- Dessert: South Beach Diet–style tiramisu
Once you achieve your target weight, you advance to phase three.
In this stage, although the phase-2 guidelines should be the basis for your lifestyle, occasional treats are allowed and no foods are truly off limits.
However, if you overindulge and start putting on weight, Dr. Agatston recommends returning to phase 1 for one to two weeks before returning to phase three.
A Sample Menu of Phase 3 of the South Beach Diet
- Breakfast: Mini crustless quiches (eggs with peppers, onions, and cheese baked in a muffin tin) with a slice of whole-grain toast like Ezekiel bread, a cup of berries, and a cup of black coffee or tea
- Lunch: Salad greens with salmon or chicken and olive oil and vinegar dressing
- Snack: Greek yogurt with berries
- Dinner: A plate filled with half-roasted vegetables (zucchini, squash, red onion), a small, 4-ounce portion of lean meat (such as salmon, chicken, or beef tenderloin), and 1/3 cup of a hearty grain (farro, quinoa, barley)
- Dessert: Mascarpone cheese or Greek yogurt with peaches, topped with slivered almonds and cocoa powder
Why you might follow the South Beach Diet
You might choose to follow the South Beach Diet because you:
- Enjoy the types and amounts of food featured in the diet
- Want a diet that restricts certain carbs and fats to help you lose weight
- Want to change your overall eating habits
- Want a diet you can stick with for life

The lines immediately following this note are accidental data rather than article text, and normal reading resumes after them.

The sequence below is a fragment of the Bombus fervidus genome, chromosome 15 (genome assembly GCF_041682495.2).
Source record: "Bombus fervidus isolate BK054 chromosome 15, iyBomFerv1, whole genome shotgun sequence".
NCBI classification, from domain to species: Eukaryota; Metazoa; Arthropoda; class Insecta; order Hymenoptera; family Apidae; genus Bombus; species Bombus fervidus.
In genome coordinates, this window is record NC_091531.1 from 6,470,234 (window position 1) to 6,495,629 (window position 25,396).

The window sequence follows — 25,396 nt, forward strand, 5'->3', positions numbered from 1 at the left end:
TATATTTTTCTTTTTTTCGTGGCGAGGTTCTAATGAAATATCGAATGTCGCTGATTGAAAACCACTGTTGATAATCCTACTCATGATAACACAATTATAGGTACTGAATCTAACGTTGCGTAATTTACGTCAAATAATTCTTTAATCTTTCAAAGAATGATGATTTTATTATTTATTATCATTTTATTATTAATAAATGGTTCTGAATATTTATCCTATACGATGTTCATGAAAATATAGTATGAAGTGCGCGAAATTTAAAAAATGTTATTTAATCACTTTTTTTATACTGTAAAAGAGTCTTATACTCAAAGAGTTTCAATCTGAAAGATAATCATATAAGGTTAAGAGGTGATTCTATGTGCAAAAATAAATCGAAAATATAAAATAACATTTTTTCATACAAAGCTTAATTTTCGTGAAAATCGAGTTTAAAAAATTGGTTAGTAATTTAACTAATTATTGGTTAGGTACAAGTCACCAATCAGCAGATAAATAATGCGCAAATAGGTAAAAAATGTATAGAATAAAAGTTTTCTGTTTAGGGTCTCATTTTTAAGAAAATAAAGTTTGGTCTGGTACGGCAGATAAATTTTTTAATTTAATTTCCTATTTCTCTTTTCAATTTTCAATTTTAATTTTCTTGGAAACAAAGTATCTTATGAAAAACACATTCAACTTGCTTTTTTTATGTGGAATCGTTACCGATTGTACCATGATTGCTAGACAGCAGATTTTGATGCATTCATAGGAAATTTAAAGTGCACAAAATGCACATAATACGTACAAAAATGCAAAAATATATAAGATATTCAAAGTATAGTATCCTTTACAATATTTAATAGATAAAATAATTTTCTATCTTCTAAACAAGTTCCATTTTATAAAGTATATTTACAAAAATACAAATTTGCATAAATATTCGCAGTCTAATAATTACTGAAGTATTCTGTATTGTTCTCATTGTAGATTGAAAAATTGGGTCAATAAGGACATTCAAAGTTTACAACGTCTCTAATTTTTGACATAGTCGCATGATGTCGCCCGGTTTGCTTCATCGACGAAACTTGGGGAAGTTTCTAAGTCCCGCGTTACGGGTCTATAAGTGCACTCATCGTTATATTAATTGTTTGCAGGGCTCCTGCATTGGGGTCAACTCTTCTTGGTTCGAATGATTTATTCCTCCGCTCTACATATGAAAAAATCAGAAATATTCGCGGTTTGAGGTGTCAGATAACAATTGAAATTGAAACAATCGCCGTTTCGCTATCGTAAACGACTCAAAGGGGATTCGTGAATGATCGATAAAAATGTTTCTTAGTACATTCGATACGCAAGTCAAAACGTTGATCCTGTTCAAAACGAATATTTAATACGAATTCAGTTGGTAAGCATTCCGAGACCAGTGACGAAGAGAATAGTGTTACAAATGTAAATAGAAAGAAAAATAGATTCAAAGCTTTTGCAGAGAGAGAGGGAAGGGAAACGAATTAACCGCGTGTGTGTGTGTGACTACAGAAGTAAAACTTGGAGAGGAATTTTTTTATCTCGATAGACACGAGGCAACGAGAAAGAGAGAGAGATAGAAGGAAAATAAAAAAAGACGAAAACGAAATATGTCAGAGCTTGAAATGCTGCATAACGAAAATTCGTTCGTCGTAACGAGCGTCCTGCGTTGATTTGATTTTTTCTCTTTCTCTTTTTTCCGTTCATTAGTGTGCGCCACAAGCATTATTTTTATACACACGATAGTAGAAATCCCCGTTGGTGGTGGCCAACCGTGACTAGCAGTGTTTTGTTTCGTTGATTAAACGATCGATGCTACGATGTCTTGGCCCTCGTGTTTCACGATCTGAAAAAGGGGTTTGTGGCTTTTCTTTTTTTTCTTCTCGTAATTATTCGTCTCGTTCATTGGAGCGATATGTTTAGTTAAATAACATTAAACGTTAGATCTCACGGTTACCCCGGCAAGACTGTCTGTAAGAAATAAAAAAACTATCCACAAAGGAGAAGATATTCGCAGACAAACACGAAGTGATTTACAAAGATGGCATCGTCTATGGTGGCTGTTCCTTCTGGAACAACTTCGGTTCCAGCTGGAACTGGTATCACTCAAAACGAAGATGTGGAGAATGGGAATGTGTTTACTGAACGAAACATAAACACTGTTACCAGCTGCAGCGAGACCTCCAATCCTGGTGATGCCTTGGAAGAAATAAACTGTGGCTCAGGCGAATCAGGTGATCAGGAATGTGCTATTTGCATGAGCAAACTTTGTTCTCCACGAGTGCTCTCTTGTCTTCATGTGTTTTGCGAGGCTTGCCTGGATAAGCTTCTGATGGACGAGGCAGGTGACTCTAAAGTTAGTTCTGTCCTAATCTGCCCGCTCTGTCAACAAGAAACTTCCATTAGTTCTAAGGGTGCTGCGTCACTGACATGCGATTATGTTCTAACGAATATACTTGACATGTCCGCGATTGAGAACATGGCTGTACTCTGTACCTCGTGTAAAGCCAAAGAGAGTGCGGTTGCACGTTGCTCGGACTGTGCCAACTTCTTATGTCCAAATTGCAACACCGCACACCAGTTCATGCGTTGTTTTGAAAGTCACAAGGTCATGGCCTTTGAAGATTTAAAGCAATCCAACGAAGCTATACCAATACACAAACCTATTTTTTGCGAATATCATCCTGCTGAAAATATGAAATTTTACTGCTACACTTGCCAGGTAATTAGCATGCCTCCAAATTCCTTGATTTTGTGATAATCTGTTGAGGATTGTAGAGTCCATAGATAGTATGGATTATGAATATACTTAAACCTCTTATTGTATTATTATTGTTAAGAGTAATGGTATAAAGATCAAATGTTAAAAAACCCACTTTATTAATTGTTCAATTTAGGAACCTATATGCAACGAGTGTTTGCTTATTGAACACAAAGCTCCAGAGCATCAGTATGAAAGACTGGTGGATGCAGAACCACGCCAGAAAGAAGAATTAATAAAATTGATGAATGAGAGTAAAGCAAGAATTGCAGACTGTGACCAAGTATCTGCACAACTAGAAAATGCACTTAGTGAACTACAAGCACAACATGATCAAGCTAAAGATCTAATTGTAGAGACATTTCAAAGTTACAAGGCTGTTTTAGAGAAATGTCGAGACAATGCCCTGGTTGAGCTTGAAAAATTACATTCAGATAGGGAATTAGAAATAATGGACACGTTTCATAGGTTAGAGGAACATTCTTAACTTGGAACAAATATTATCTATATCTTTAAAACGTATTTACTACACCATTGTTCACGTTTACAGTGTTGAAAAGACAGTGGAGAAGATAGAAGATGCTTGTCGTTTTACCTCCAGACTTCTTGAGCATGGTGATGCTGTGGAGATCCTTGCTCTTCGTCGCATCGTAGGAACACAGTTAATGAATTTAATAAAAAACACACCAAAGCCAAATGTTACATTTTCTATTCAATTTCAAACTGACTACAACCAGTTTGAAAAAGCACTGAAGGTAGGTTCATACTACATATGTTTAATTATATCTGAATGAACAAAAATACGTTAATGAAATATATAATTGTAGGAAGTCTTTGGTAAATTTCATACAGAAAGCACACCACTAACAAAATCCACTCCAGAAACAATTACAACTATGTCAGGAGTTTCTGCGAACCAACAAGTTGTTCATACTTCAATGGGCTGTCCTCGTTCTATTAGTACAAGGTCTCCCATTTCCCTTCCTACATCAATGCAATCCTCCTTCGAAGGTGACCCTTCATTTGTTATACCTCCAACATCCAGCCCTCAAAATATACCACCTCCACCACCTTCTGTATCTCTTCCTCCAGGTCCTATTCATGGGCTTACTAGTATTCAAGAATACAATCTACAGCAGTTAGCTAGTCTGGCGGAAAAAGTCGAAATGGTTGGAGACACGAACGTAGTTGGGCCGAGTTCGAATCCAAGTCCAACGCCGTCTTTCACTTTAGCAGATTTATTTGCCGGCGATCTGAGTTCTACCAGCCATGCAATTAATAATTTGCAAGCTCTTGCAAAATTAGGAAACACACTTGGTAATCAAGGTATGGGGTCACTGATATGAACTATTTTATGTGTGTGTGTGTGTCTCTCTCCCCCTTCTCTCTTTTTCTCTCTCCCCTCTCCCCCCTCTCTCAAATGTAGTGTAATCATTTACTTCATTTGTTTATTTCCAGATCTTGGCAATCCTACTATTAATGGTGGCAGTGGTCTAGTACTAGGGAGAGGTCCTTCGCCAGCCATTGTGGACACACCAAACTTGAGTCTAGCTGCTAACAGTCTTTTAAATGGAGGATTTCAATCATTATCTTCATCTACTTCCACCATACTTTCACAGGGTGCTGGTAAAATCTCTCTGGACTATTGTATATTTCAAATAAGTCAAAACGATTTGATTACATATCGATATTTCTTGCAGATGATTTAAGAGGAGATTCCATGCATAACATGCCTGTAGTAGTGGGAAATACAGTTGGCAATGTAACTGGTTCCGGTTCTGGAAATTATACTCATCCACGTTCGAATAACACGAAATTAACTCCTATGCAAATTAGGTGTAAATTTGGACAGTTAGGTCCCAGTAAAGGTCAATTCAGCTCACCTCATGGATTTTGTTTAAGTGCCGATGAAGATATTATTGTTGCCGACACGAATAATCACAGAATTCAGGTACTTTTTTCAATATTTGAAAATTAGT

- Like the related South Beach Diet products, such as cookbooks and diet foods
Check with your doctor or health care provider before starting any weight-loss diet, especially if you have any health concerns.
The South Beach Diet says that you’ll lose 8 to 13 pounds (3.6 to 5.9 kilograms) in the two-week period that you’re in phase 1.
It also says that most of the weight will be shed from your midsection. In phase 2, it says that you’ll likely lose 1 to 2 pounds (0.5 to 1 kilogram) a week.
Most people can lose weight on almost any diet, especially in the short term.
Most important to weight loss is how many calories you take in and how many calories you burn off.
A weight loss of 1 to 2 pounds a week is the typical recommendation.
Although it may seem slow, it’s a pace that’s more likely to help you maintain your weight loss permanently.
Losing a large amount of weight rapidly could indicate that you’re losing water weight or lean tissue, rather than fat.
In some situations, however, faster weight loss can be safe if it’s done in a healthy way.
For example, some diets include an initiation phase to help you jump-start your weight loss, including the South Beach Diet and the Mayo Clinic Diet.
The South Beach Diet, while mainly directed at weight loss, may promote certain healthy changes.
Research shows that following a long-term eating plan that’s rich in healthy carbohydrates and dietary fats, such as whole grains, unsaturated fats, vegetables and fruits, can improve your health.